4.33 p.m.

Lord Northbourne

My Lords, this afternoon I should like to spend a few moments speaking about the importance of education as a form of prevention for some of the ills of our society today. Prevention is a long-term policy. Unfortunately, our democratic system tends to be biased toward short-termism and prevention is not very attractive to party politicians. It may therefore be an appropriate subject to raise from the Cross Benches.

Many of our social ills today can arguably best be dealt with by prevention and prevention through education. For some of them there is no other solution. In particular, in my view, there is an urgent need for young people in schools to have better preparation for the responsibilities of adult life and parenthood. They need to learn how to make responsible choices and to respect the rights of others, particularly the powerless and children. Your Lordships will hear in a moment why I refer particularly to children.

I want to focus now on one example of an area in which prevention is the only solution because cure is impossible; namely, lone teenage motherhood. Curiously, in numerical terms it is a less great problem than many of your Lordships and, I suspect, the Government may suppose. Births to lone teenage mothers—lone mothers under 20 years of age—comprise only 10 per cent. or 12 per cent. of the total births to lone mothers in this country. Nonetheless, those 24,000 or so lone teenage mothers are a very important minority. They are mostly girls who lack any supportive family. They have either rejected or been rejected by their family. When a girl of that age becomes a lone mother, the stress and loneliness in bringing up a child can indeed be very hard to bear, especially when living in accommodation provided by local authorities and consisting of small boxes and one-room flats often in very unattractive blocks.

Those mothers are at an age when most of their contemporaries are enjoying their youth. So, although the mother usually sets out with the best intentions in the world, she is in a situation which offers a very poor prognosis both for the happiness of the mother and for the satisfactory rearing of the child. The cards are stacked against such a child. It must be said that a great many of them subsequently enter that sad underclass which is developing in our society. We in the Stepney Children's Fund see many of them.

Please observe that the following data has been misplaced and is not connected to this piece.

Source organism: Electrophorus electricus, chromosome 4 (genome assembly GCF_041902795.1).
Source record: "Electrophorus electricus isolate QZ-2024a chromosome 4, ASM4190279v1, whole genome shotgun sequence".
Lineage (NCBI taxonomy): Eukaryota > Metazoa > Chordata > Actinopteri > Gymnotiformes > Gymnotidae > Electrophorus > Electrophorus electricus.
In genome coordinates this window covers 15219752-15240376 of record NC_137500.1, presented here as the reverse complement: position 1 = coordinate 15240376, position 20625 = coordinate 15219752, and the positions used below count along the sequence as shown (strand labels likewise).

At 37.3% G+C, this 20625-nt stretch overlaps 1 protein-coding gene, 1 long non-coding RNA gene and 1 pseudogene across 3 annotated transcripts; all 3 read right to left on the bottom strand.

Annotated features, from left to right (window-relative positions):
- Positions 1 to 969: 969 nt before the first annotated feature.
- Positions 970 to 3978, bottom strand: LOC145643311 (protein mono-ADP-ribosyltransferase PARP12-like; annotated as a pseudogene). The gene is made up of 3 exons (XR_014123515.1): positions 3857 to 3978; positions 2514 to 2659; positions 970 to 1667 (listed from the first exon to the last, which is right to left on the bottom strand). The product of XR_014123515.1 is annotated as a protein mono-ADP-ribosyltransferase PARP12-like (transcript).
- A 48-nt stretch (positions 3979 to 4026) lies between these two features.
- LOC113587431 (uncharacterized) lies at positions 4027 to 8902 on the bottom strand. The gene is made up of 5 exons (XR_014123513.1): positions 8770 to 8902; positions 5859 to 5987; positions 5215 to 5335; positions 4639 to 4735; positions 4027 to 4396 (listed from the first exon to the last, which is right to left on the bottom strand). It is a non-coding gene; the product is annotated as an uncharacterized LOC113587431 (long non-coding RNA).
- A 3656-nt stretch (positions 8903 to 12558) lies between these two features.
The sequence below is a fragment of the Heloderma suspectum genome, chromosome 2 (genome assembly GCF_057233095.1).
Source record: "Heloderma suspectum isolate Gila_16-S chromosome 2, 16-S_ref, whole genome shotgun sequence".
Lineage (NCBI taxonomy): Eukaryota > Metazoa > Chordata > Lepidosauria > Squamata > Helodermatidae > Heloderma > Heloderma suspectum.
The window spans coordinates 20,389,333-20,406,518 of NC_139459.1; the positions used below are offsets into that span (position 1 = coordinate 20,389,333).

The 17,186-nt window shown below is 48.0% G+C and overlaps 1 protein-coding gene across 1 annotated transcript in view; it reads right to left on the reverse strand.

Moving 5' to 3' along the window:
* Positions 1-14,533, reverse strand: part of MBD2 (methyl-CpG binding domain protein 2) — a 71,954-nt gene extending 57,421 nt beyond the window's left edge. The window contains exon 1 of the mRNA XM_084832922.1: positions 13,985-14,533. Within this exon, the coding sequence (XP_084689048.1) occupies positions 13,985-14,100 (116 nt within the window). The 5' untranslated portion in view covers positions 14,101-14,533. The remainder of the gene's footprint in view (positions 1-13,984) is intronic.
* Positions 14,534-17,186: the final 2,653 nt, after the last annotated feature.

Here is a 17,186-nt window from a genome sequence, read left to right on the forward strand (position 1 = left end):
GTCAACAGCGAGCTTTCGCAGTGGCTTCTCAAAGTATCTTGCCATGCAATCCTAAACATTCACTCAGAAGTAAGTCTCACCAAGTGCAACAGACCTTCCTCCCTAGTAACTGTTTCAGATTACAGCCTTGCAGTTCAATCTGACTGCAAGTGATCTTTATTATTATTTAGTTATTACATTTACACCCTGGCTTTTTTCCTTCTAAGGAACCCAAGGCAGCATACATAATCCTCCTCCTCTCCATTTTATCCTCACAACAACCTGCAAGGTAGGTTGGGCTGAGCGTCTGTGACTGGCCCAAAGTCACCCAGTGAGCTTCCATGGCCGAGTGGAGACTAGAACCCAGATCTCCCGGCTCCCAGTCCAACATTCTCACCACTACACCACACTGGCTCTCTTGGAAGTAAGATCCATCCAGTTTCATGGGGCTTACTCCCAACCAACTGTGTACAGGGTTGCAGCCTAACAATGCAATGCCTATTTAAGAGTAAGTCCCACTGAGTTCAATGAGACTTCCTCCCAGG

The reasons for early teenage pregnancy are becoming better understood by those who work in the field, although there is still a need for research. Of course, one must include carelessness and ignorance. Eagerness for independence and for status seem to be the most important driving forces and sometimes, pathetically, the need for someone to love. The Government believe that income support and housing are important influences and I am sure that they certainly contribute. But I do not believe that they are usually the prime motivation, although a young 15 year-old said to me the other day, patting her rather distended tummy, "I'll soon be getting my fag money". It can be at about that level.

At the Stepney Children's Fund I have been amazed at how little young people understand about the sacrifices as well as the pleasures that are involved in parenthood and how little they know about the needs and demands of young children. In America a doll has recently been invented which contains a computerised system that sets off a siren every two hours. The only way to stop it is to hold the doll in your arms and stick your thumb in its mouth for 20 minutes. Noble Lords may not believe it, but apparently that has been quite effective in dissuading a number of young ladies from becoming pregnant. That is a true story.

Research in America and also in this country at Exeter and York Universities has shown that properly designed and well delivered courses in schools, directed at both boys and girls, can lead to a significant reduction in early teenage pregnancies and motherhood. Such courses need to be interactive. They need to involve discussion groups and outside speakers. In particular, suitably trained peer group counsellors or advisers have been shown to be very effective. They need to include relationship education, life skills education and education about parenthood and the needs of children. Sex and drugs education simply become part of such a course.